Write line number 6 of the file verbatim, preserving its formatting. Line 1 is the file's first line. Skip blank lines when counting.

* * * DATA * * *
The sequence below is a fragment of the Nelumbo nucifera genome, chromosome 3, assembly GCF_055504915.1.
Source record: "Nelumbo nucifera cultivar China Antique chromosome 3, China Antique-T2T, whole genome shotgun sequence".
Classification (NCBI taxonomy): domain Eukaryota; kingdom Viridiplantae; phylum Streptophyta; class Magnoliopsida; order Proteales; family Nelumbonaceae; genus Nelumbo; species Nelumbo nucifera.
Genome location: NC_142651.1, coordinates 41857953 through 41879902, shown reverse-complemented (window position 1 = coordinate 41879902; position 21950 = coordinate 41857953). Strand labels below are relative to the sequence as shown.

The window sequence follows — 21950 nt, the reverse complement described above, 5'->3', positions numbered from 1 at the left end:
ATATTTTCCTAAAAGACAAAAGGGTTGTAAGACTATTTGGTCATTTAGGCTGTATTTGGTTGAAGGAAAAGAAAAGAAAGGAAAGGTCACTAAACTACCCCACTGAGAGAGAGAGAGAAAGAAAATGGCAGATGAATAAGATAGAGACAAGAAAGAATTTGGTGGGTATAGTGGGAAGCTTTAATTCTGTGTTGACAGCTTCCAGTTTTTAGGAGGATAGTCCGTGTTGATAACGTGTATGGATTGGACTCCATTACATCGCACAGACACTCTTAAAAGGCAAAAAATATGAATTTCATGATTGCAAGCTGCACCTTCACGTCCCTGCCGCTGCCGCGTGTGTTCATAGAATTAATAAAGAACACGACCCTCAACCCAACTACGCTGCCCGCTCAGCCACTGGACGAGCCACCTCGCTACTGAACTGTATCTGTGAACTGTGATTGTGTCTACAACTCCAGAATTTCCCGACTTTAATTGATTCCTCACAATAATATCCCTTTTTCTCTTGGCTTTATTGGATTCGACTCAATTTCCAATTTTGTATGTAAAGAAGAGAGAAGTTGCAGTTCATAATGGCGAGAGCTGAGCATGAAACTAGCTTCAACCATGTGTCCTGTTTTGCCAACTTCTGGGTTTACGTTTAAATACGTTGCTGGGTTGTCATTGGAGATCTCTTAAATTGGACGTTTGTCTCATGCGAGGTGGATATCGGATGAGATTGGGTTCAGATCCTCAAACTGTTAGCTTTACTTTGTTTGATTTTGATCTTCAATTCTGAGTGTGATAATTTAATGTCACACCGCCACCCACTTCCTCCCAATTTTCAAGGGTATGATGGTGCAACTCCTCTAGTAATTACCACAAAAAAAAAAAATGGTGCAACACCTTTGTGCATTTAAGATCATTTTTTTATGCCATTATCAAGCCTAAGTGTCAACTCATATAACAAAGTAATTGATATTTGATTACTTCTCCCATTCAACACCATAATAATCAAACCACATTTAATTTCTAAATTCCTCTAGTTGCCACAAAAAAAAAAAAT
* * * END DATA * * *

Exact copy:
ATATTTTCCTAAAAGACAAAAGGGTTGTAAGACTATTTGGTCATTTAGGCTGTATTTGGTTGAAGGAAAAGAAAAGAAAGGAAAGGTCACTAAACTACCCCACTGAGAGAGAGAGAGAAAGAAAATGGCAGATGAATAAGATAGAGACAAGAAAGAATTTGGTGGGTATAGTGGGAAGCTTTAATTCTGTGTTGACAGCTTCCAGTTTTTAGGAGGATAGTCCGTGTTGATAACGTGTATGGATTGGACTCCATTACATCGCACAGACACTCTTAAAAGGCAAAAAATATGAATTTCATGATTGCAAGCTGCACCTTCACGTCCCTGCCGCTGCCGCGTGTGTTCATAGAATTAATAAAGAACACGACCCTCAACCCAACTACGCTGCCCGCTCAGCCACTGGACGAGCCACCTCGCTACTGAACTGTATCTGTGAACTGTGATTGTGTCTACAACTCCAGAATTTCCCGACTTTAATTGATTCCTCACAATAATATCCCTTTTTCTCTTGGCTTTATTGGATTCGACTCAATTTCCAATTTTGTATGTAAAGAAGAGAGAAGTTGCAGTTCATAATGGCGAGAGCTGAGCATGAAACTAGCTTCAACCATGTGTCCTGTTTTGCCAACTTCTGGGTTTACGTTTAAATACGTTGCTGGGTTGTCATTGGAGATCTCTTAAATTGGACGTTTGTCTCATGCGAGGTGGATATCGGATGAGATTGGGTTCAGATCCTCAAACTGTTAGCTTTACTTTGTTTGATTTTGATCTTCAATTCTGAGTGTGATAATTTAATGTCACACCGCCACCCACTTCCTCCCAATTTTCAAGGGTATGATGGTGCAACTCCTCTAGTAATTACCACAAAAAAAAAAAATGGTGCAACACCTTTGTGCATTTAAGATCATTTTTTTATGCCATTATCAAGCCTAAGTGTCAACTCATATAACAAAGTAATTGATATTTGATTACTTCTCCCATTCAACACCATAATAATCAAACCACATTTAATTTCTAAATTCCTCTAGTTGCCACAAAAAAAAAAAAT